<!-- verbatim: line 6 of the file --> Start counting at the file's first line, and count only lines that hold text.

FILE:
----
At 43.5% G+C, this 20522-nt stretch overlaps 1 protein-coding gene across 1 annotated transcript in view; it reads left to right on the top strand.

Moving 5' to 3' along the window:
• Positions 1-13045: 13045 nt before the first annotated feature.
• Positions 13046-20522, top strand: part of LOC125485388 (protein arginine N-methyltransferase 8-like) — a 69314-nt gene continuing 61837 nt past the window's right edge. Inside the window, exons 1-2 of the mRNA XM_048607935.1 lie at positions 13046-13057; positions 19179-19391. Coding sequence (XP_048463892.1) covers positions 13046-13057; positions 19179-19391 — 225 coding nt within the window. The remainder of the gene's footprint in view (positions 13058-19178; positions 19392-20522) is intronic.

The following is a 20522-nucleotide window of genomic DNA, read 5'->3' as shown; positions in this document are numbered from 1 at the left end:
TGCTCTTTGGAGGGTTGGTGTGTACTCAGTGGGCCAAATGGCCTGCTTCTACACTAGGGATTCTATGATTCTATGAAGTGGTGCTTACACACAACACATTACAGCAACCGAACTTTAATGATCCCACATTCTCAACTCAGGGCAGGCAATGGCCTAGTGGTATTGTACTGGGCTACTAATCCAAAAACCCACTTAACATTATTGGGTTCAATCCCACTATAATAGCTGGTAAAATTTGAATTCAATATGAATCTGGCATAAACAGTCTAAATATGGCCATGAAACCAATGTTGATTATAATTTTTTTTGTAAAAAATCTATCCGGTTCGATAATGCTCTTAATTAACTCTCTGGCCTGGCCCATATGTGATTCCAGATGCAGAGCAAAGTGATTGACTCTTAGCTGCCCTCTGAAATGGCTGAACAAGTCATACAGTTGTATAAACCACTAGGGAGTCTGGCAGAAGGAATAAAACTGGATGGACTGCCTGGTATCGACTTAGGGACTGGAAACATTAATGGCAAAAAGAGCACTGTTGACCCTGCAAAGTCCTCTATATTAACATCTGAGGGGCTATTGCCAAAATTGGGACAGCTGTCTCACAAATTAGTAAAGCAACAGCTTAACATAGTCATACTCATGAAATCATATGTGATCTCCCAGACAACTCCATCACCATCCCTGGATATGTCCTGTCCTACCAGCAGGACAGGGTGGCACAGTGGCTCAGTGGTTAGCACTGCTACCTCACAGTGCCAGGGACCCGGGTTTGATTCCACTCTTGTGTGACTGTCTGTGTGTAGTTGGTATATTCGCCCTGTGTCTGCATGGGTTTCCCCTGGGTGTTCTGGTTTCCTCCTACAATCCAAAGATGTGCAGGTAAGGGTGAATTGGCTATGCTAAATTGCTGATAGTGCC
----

TGCTCTTTGGAGGGTTGGTGTGTACTCAGTGGGCCAAATGGCCTGCTTCTACACTAGGGATTCTATGATTCTATGAAGTGGTGCTTACACACAACACATTACAGCAACCGAACTTTAATGATCCCACATTCTCAACTCAGGGCAGGCAATGGCCTAGTGGTATTGTACTGGGCTACTAATCCAAAAACCCACTTAACATTATTGGGTTCAATCCCACTATAATAGCTGGTAAAATTTGAATTCAATATGAATCTGGCATAAACAGTCTAAATATGGCCATGAAACCAATGTTGATTATAATTTTTTTTGTAAAAAATCTATCCGGTTCGATAATGCTCTTAATTAACTCTCTGGCCTGGCCCATATGTGATTCCAGATGCAGAGCAAAGTGATTGACTCTTAGCTGCCCTCTGAAATGGCTGAACAAGTCATACAGTTGTATAAACCACTAGGGAGTCTGGCAGAAGGAATAAAACTGGATGGACTGCCTGGTATCGACTTAGGGACTGGAAACATTAATGGCAAAAAGAGCACTGTTGACCCTGCAAAGTCCTCTATATTAACATCTGAGGGGCTATTGCCAAAATTGGGACAGCTGTCTCACAAATTAGTAAAGCAACAGCTTAACATAGTCATACTCATGAAATCATATGTGATCTCCCAGACAACTCCATCACCATCCCTGGATATGTCCTGTCCTACCAGCAGGACAGGGTGGCACAGTGGCTCAGTGGTTAGCACTGCTACCTCACAGTGCCAGGGACCCGGGTTTGATTCCACTCTTGTGTGACTGTCTGTGTGTAGTTGGTATATTCGCCCTGTGTCTGCATGGGTTTCCCCTGGGTGTTCTGGTTTCCTCCTACAATCCAAAGATGTGCAGGTAAGGGTGAATTGGCTATGCTAAATTGCTGATAGTGCC